Dropping beans or spilling secrets: how discourse can alter our prediction of idioms

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Many idiomatic expressions are ambiguous, as they consist of a sequence of words that can be interpreted both figuratively and literally (e.g., kick the bucket). These expressions can be disambiguated by using discourse information to derive the appropriate meaning. We investigated whether idiomatic and literal uses of formulaic sequences differ in their prediction properties when the preceding discourse already disambiguated the expressions’ meaning (e.g., The old man was sick. He kicked the bucket.). Participants performed a lexical decision task on figurative uses of idioms, literal uses of idioms, and compositional sentences. Simultaneously, their EEG-signals were being recorded. We found that participants respond faster to idiomatic sequences than to compositional sentences. Moreover, they respond faster to figurative uses of idioms than to literal uses. In addition, EEG analyses at a pre-stimulus interval revealed higher alpha-beta band desynchronization in literal uses of idiomatic sequences than in figurative uses and compositional sentences. We argue that lexical prediction plays a larger role in the literal use of idiomatic sequences than in figurative use, because the meaning of the individual words is less relevant to the interpretation of figuratively used sequences compared to literally used sequences. Instead, only prediction of the word form is important during idiomatic uses because incoming words need to be matched to an idiom template. The results support one-step models of sentence comprehension that argue for a large role of early discourse integration.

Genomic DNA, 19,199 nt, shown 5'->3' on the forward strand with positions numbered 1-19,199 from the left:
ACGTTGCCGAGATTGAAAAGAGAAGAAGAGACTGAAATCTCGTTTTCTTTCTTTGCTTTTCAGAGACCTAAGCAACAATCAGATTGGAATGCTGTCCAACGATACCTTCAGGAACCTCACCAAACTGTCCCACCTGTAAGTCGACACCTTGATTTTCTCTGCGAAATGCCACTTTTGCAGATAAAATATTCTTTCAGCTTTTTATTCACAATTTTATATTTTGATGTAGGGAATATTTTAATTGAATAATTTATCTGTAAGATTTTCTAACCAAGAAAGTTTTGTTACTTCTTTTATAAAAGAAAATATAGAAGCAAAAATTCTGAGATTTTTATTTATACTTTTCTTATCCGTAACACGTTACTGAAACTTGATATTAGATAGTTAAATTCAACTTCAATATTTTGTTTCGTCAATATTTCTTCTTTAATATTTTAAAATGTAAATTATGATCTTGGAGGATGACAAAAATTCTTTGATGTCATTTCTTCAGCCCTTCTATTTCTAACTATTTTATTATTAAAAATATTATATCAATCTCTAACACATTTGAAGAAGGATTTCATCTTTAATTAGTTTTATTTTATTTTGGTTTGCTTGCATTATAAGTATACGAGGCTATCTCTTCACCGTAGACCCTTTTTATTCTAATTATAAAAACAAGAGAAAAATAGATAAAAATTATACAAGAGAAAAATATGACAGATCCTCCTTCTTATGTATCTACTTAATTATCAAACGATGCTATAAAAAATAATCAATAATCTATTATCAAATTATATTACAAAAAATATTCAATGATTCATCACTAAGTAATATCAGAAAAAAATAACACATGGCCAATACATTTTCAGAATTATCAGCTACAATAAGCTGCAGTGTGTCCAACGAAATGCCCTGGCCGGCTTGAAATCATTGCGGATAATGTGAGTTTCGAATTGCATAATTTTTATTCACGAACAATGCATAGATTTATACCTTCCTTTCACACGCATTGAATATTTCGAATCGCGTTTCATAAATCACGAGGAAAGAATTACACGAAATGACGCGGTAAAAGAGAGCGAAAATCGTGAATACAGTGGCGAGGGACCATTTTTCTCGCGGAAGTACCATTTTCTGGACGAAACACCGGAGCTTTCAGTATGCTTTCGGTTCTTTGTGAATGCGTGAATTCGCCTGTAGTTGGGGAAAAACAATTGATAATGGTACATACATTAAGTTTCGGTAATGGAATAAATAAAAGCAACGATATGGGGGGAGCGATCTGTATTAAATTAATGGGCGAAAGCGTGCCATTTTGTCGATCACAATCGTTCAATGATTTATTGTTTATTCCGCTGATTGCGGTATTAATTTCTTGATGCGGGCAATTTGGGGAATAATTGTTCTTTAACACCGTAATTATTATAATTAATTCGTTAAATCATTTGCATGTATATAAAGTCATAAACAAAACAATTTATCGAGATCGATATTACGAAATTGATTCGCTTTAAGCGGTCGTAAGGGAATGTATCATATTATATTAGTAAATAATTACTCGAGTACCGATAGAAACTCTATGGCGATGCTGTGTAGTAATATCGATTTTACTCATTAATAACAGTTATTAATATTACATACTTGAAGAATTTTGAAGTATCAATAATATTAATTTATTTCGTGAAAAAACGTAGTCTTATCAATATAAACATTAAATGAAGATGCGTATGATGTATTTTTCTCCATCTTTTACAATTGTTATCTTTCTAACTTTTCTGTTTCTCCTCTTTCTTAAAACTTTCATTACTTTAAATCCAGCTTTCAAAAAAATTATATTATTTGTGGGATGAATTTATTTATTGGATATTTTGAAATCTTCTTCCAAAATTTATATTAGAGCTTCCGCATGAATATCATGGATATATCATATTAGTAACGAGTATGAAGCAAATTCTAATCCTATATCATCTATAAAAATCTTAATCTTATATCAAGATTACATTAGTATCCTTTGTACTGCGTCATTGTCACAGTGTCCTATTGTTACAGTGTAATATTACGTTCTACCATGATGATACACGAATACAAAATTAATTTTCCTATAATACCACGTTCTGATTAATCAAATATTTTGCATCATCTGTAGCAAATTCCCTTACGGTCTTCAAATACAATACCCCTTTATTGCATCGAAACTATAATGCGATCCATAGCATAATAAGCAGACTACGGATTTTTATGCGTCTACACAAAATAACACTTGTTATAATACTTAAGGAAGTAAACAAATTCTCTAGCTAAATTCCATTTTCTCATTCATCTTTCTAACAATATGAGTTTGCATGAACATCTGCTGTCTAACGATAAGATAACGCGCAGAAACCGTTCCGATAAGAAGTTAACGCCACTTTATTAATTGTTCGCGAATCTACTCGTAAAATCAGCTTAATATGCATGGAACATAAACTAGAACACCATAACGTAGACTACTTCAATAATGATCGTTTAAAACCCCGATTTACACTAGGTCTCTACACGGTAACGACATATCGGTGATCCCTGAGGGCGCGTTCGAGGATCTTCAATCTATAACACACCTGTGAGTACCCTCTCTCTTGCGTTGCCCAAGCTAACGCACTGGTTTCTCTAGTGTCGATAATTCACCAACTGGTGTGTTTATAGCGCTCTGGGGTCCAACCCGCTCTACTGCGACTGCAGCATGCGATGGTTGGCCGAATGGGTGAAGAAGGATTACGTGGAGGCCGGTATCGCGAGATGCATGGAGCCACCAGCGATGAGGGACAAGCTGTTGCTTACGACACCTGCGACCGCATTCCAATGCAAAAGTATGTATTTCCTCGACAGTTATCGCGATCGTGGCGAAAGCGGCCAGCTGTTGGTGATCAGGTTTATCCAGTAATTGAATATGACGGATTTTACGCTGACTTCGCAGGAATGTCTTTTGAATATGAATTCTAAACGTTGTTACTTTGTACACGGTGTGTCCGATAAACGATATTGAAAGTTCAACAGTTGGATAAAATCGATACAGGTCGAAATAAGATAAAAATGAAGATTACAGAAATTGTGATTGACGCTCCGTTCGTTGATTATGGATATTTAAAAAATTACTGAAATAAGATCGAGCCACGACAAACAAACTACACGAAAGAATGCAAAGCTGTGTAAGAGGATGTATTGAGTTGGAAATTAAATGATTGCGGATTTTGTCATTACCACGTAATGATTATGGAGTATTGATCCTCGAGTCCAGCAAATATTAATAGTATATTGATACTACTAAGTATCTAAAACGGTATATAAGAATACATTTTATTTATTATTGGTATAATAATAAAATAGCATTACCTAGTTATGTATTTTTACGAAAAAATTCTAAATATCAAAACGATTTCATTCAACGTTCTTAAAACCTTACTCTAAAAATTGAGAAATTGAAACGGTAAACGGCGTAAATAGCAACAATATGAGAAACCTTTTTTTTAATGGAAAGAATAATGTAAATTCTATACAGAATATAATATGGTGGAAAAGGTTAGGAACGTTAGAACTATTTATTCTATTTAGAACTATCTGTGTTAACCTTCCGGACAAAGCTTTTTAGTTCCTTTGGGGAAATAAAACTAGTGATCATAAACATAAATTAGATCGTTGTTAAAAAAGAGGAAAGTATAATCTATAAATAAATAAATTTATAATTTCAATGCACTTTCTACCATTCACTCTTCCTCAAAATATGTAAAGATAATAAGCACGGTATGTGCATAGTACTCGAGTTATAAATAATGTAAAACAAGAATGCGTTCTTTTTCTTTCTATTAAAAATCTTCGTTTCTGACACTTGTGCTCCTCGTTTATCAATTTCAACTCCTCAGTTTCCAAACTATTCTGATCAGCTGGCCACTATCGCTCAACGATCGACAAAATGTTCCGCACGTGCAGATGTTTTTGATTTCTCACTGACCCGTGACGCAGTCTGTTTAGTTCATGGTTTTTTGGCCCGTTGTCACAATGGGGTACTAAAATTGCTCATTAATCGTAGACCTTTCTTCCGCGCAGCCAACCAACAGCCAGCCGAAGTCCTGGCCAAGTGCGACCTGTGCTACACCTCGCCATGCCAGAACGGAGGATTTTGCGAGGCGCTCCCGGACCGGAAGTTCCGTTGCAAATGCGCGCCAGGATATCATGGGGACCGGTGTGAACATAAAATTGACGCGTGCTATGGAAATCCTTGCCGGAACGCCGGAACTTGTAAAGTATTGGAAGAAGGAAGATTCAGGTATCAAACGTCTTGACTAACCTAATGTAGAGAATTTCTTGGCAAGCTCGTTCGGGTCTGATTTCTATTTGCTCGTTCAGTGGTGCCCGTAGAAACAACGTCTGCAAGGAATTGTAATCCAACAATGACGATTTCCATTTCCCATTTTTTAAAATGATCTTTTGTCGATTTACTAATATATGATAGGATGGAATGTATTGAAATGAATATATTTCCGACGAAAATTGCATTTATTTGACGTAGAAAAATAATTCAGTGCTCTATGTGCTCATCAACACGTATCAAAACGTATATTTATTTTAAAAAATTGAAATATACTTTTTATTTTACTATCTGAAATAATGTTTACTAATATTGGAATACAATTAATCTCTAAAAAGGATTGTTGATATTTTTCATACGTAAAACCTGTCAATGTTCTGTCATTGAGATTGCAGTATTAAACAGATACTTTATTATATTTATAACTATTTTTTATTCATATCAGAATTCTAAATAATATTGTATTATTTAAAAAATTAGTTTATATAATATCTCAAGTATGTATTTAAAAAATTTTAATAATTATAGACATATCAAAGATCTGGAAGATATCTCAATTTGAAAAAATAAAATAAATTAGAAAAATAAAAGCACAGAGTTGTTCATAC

Faculteit der Sociale Wetenschappen